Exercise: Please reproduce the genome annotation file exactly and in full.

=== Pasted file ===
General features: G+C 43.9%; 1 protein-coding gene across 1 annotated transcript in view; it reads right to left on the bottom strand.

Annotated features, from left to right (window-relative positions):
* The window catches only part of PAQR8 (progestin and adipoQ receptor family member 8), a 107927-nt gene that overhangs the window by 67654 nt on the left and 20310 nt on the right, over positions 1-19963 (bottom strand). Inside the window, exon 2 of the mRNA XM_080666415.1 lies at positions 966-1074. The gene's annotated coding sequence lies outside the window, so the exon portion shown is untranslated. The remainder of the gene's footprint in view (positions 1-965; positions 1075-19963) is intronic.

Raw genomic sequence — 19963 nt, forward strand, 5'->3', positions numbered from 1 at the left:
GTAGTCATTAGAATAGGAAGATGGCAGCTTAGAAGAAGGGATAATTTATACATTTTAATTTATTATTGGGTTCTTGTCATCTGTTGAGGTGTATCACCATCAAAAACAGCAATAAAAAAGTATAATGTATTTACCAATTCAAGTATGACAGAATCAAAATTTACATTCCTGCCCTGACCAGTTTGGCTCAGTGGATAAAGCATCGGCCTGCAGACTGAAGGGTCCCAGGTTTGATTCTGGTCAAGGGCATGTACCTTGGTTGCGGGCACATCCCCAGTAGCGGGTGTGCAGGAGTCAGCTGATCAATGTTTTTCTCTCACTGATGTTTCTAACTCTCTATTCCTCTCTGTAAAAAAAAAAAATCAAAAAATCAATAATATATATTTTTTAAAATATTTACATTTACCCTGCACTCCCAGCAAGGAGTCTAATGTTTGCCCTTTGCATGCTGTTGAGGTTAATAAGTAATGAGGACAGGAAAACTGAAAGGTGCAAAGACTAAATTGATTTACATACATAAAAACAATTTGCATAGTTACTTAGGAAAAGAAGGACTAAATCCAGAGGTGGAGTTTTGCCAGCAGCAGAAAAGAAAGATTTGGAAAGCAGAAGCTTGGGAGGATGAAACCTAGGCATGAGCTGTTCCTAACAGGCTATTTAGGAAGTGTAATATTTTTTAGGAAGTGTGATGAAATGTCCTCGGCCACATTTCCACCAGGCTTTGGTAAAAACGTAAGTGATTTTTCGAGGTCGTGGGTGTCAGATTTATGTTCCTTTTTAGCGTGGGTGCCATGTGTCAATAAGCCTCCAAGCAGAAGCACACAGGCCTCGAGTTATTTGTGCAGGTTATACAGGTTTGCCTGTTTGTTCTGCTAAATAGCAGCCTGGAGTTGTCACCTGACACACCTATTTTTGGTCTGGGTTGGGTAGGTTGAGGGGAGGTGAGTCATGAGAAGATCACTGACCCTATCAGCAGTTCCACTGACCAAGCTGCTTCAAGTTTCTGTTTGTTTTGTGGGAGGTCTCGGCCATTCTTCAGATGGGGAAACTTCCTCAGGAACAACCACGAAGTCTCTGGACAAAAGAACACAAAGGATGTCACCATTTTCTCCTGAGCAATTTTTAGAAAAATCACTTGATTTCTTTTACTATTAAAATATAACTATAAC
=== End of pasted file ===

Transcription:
General features: G+C 43.9%; 1 protein-coding gene across 1 annotated transcript in view; it reads right to left on the bottom strand.

Annotated features, from left to right (window-relative positions):
* The window catches only part of PAQR8 (progestin and adipoQ receptor family member 8), a 107927-nt gene that overhangs the window by 67654 nt on the left and 20310 nt on the right, over positions 1-19963 (bottom strand). Inside the window, exon 2 of the mRNA XM_080666415.1 lies at positions 966-1074. The gene's annotated coding sequence lies outside the window, so the exon portion shown is untranslated. The remainder of the gene's footprint in view (positions 1-965; positions 1075-19963) is intronic.

Raw genomic sequence — 19963 nt, forward strand, 5'->3', positions numbered from 1 at the left:
GTAGTCATTAGAATAGGAAGATGGCAGCTTAGAAGAAGGGATAATTTATACATTTTAATTTATTATTGGGTTCTTGTCATCTGTTGAGGTGTATCACCATCAAAAACAGCAATAAAAAAGTATAATGTATTTACCAATTCAAGTATGACAGAATCAAAATTTACATTCCTGCCCTGACCAGTTTGGCTCAGTGGATAAAGCATCGGCCTGCAGACTGAAGGGTCCCAGGTTTGATTCTGGTCAAGGGCATGTACCTTGGTTGCGGGCACATCCCCAGTAGCGGGTGTGCAGGAGTCAGCTGATCAATGTTTTTCTCTCACTGATGTTTCTAACTCTCTATTCCTCTCTGTAAAAAAAAAAAATCAAAAAATCAATAATATATATTTTTTAAAATATTTACATTTACCCTGCACTCCCAGCAAGGAGTCTAATGTTTGCCCTTTGCATGCTGTTGAGGTTAATAAGTAATGAGGACAGGAAAACTGAAAGGTGCAAAGACTAAATTGATTTACATACATAAAAACAATTTGCATAGTTACTTAGGAAAAGAAGGACTAAATCCAGAGGTGGAGTTTTGCCAGCAGCAGAAAAGAAAGATTTGGAAAGCAGAAGCTTGGGAGGATGAAACCTAGGCATGAGCTGTTCCTAACAGGCTATTTAGGAAGTGTAATATTTTTTAGGAAGTGTGATGAAATGTCCTCGGCCACATTTCCACCAGGCTTTGGTAAAAACGTAAGTGATTTTTCGAGGTCGTGGGTGTCAGATTTATGTTCCTTTTTAGCGTGGGTGCCATGTGTCAATAAGCCTCCAAGCAGAAGCACACAGGCCTCGAGTTATTTGTGCAGGTTATACAGGTTTGCCTGTTTGTTCTGCTAAATAGCAGCCTGGAGTTGTCACCTGACACACCTATTTTTGGTCTGGGTTGGGTAGGTTGAGGGGAGGTGAGTCATGAGAAGATCACTGACCCTATCAGCAGTTCCACTGACCAAGCTGCTTCAAGTTTCTGTTTGTTTTGTGGGAGGTCTCGGCCATTCTTCAGATGGGGAAACTTCCTCAGGAACAACCACGAAGTCTCTGGACAAAAGAACACAAAGGATGTCACCATTTTCTCCTGAGCAATTTTTAGAAAAATCACTTGATTTCTTTTACTATTAAAATATAACTATAAC